Tips From an Irvine English Tutor: The Value of Writing a Rough Draft
Many students feel it’s not important to write a high-quality rough draft, especially if they simply get a check or credit from their teacher for completing a certain number of paragraphs. If a teacher happens to grade primarily on the final draft, students may view the rough draft as unimportant.
Additionally, students who don’t particularly enjoy research and writing may be tempted to think of the rough draft as something they can skip over and fix later on. However, the rough draft serves a higher purpose than simply to receive a credit for completion, rather it teaches valuable writing, research, and time management skills that will help younger students now and later on in high school and college – struggling in English? Summer is the perfect time to work with an Irvine English tutor to improve writing skills.
1. One step at a time
The point of a rough draft is to teach students that high quality writing takes more than one try. All professional writers and college level English majors write at least one, if not several, rough drafts before handing in a final version. Writing multiple drafts also teaches younger students that writing is a step by step process. First, they need to do research and gather content in the form of an outline. Second they need to get their thoughts down on paper and formulate content in a well organized manner. Third, they need to edit and proofread for common grammar and punctuation errors. Students who understand that they are not able to complete a well written English assignment in one step tend to receive higher grades all the way from elementary school through the end of college (READ: “Five Tips for Success in English Class”).
2. Time management
Teachers will often make the rough draft due a few days before the final draft is due to help students learn to manage their time effectively. Students often avoid an assignment they’re not excited about, forcing them to stay up well past midnight to finish the assignment due the next morning. This nearly always results in a bad grade, a poorly written essay, and virtually no learning on the part of the student. However, students who take the rough draft seriously will be in a position where they only have to fix minor content or grammar changes before the final draft is due. Although some students may disagree, the teacher is doing them a huge favor by allowing them to hand in a rough draft ahead of time.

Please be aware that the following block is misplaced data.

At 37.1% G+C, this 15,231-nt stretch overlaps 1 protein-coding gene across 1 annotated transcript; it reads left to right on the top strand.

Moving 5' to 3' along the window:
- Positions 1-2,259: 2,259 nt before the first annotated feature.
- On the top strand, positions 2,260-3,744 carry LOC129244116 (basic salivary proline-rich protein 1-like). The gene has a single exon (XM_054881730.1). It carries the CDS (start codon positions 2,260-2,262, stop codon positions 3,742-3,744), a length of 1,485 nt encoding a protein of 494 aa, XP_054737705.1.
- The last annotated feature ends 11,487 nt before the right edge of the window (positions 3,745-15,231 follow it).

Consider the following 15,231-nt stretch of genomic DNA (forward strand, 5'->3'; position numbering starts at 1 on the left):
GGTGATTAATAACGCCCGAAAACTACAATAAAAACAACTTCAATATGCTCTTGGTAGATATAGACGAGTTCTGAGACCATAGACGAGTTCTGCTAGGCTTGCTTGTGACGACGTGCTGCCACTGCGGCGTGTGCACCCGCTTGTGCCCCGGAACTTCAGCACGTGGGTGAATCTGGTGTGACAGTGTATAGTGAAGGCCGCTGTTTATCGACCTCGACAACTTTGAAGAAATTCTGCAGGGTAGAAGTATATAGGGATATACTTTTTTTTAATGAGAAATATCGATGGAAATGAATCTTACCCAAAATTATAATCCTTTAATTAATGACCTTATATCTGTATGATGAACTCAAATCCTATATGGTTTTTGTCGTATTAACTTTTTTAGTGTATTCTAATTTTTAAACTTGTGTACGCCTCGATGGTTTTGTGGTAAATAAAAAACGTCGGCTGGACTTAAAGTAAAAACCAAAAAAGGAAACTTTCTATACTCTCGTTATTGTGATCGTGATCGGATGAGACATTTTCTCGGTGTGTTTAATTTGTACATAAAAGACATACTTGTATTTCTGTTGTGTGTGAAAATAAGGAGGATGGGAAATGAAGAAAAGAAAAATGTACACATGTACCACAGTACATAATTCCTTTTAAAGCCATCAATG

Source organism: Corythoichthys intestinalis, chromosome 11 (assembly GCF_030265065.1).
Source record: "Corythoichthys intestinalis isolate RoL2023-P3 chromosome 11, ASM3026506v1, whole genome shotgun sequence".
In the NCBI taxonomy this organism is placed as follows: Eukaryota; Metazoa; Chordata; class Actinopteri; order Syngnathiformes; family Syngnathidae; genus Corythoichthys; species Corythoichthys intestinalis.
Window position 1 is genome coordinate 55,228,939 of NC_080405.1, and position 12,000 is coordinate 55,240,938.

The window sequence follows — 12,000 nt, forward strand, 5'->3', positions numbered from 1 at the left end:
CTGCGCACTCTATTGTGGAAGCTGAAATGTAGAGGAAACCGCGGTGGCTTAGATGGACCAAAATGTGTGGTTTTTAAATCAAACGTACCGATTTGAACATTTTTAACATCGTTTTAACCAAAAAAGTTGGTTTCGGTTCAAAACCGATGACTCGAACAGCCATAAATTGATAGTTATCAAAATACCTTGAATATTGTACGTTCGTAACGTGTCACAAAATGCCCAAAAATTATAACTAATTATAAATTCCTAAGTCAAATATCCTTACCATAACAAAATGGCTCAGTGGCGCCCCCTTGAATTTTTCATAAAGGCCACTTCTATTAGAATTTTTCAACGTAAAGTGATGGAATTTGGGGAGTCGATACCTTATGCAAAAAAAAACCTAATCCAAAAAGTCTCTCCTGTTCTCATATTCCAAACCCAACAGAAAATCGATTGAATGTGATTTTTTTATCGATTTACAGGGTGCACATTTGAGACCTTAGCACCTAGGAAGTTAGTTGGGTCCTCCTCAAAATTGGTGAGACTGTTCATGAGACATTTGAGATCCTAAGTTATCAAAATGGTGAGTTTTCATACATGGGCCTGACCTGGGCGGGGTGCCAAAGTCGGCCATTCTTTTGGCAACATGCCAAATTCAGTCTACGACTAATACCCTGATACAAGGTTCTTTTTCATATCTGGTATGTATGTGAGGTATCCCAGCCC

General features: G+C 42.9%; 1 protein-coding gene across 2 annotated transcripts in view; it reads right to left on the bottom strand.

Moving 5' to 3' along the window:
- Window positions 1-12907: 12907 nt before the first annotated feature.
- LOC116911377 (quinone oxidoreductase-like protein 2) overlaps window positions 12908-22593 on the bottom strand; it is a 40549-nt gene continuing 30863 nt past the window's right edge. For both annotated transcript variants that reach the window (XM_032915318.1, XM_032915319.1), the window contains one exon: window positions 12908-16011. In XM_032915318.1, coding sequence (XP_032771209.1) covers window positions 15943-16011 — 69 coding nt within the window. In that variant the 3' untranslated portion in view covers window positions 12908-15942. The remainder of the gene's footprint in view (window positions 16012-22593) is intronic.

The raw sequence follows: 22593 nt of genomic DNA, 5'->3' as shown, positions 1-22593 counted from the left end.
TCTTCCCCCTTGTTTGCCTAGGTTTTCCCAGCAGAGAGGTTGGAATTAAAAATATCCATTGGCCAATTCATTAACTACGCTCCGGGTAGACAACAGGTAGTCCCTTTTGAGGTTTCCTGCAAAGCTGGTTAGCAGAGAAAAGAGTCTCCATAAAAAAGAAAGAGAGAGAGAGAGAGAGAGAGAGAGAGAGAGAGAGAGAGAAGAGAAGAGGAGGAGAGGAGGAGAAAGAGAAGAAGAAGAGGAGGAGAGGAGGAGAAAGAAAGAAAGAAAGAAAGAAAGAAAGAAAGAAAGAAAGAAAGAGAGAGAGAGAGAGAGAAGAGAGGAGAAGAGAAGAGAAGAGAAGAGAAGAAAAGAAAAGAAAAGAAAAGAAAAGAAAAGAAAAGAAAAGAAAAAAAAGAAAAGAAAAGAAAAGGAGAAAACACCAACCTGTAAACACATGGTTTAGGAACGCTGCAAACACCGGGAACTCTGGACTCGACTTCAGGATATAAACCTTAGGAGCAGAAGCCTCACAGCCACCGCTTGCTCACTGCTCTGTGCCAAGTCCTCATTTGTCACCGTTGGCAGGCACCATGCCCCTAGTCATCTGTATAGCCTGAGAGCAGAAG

Writing a rough draft will help younger children learn how to manage long term assignments when they get into their college prep years and study at university. Students who are taking AP classes or who are living full-time on a college campus, will have to cope with long-range due dates (meaning they have three weeks to complete large amounts of work as opposed to one afternoon to finish a short-term assignment). The completion of a rough draft is preparation for these types of long-term assignments that become the bulk of an older student’s education (READ: “Literature 101: Surviving Character Analysis”).
The rough draft also has a practical purpose. The English language is complicated. Many English grammar and punctuation rules have exceptions that need to be memorized and there are various vocab words that need to be learned. Writing a rough draft allows students to focus on the content, reading, or research required and get their thoughts down on paper before they attempt heavy editing and proofreading. If necessary, students can work with their tutor to develop better flow, transition, grammar, and sentence structure. If asked, many teachers are willing to provide suggestions as to where a transition sentence should appear, how many grammar edits are needed, or if the length of the current draft is appropriate. However, students need to take the initiative to write a rough draft and ask their teacher about what they can improve upon (READ: “5 Reasons Students Should Blog”).
Although it’s tempting to write a subpar first draft, students are only cheating themselves out of valuable feedback from their teacher. The rough draft is the student’s opportunity to learn more about the English language, manage their time, and fix any mistakes needed in order to get their best effort grade.